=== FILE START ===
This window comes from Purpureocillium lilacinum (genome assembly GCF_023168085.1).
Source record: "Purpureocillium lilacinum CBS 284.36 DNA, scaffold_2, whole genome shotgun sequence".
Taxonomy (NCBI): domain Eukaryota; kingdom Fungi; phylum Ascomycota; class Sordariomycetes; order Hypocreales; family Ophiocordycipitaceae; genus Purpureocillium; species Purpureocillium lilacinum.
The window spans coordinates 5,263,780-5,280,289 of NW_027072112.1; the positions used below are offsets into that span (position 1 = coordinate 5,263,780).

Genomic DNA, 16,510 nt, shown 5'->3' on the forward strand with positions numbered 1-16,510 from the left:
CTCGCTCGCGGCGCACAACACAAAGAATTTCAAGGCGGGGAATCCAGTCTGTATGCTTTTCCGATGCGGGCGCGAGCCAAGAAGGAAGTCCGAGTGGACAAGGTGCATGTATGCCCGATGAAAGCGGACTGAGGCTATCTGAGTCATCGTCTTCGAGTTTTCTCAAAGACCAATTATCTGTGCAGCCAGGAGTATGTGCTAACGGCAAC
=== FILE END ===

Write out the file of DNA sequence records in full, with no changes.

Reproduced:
This window comes from Purpureocillium lilacinum (genome assembly GCF_023168085.1).
Source record: "Purpureocillium lilacinum CBS 284.36 DNA, scaffold_2, whole genome shotgun sequence".
Taxonomy (NCBI): domain Eukaryota; kingdom Fungi; phylum Ascomycota; class Sordariomycetes; order Hypocreales; family Ophiocordycipitaceae; genus Purpureocillium; species Purpureocillium lilacinum.
The window spans coordinates 5,263,780-5,280,289 of NW_027072112.1; the positions used below are offsets into that span (position 1 = coordinate 5,263,780).

Genomic DNA, 16,510 nt, shown 5'->3' on the forward strand with positions numbered 1-16,510 from the left:
CTCGCTCGCGGCGCACAACACAAAGAATTTCAAGGCGGGGAATCCAGTCTGTATGCTTTTCCGATGCGGGCGCGAGCCAAGAAGGAAGTCCGAGTGGACAAGGTGCATGTATGCCCGATGAAAGCGGACTGAGGCTATCTGAGTCATCGTCTTCGAGTTTTCTCAAAGACCAATTATCTGTGCAGCCAGGAGTATGTGCTAACGGCAAC